2011 is shaping as a crunch year for access to finance. It's not so much that there's any bone-shatteringly bad news (in fact that's mixed with our own recent survey suggesting a mild improvement; other sources less optimistic). Rather the slow progress in resolving issues for particularly small firms accessing the finance they need to grow risks being a major hangover in 2012.
That's a big reason why access to finance is one of the forces we are watching in 2011 and is given some attention in a report we're releasing on Monday Economic Prospects 2011.
In 2012 several new forces will run against the freeing up of the flow of finance. The Telegraph today highlighted how banks are already adjusting their behaviour in anticipation of new regulatory requirements under Basel III, coming into force from 2012. This is the need for banks to hold a higher level of core capital against the loans they put out, an important part of stabilising the system against financial shocks.
According the Bank of England, banks are also already reporting tough conditions refinancing themselves on wholesale funding markets. Difficulties they have in accessing funds, or the higher prices they may have to pay, will flow through into what they in turn charge for loans they issue. 2012 is again key because a large volume of banks' funding is due to be refinanced in that year.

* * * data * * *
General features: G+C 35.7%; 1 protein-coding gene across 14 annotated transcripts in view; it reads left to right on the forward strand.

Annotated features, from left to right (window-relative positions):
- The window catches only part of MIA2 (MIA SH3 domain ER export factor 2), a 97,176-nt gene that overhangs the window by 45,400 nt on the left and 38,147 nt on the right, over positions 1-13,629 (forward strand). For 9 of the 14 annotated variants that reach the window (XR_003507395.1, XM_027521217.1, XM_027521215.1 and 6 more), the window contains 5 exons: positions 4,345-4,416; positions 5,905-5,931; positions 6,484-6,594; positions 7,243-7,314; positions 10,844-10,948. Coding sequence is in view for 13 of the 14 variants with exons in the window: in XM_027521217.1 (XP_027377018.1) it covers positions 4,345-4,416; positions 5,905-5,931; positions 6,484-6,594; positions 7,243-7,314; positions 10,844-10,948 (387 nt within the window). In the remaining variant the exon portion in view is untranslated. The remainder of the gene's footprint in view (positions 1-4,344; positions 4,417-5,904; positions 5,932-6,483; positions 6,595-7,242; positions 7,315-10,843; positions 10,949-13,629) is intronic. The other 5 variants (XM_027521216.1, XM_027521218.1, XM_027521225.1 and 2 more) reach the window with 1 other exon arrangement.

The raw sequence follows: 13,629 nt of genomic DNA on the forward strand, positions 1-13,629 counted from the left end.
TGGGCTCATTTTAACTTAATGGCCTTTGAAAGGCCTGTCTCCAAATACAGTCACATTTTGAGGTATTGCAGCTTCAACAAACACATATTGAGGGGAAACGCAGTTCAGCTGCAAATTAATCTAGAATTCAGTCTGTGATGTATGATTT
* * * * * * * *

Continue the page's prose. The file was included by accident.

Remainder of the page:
And of course, 2012, all going well, firms will be increasing their investments and so demand for finance will be higher. It would be a cruel blow to growth if this investment were stifled by problems accessing finance.
So that points to the importance of 2011 in taking those actions that can make a difference to help offset the challenges of 2012.
The banks and government have already made some commitments late last year. But these aren't enough. We need to see further and faster progress on increasing competition in the finance sector – both within and outside banks. Debt finance is especially important to small firm owners who don't want to lose equity stakes in businesses they've worked hard to grow.
Viable proposals are still being knocked back following the financial crisis because banks' appetite for risk has fallen and the high-leverage, high return years of debt finance have choked off options outside banks. We need a renewed appreciation of the importance of banks' relationships with their customers – an injection of real business understanding would help. Let's see banks building their expertise on industries and firms themselves rather than relying solely on conservative lending formulae.
On the demand side too, smaller businesses need a stronger understanding of and willingness to consider alternative finance options. And where firms may require help in understanding and assessing these options cost-effectively there may be a role for government.
The government's first opportunity to show some resolve is at the Budget in March; 2011 needs some action to get ahead of the curve.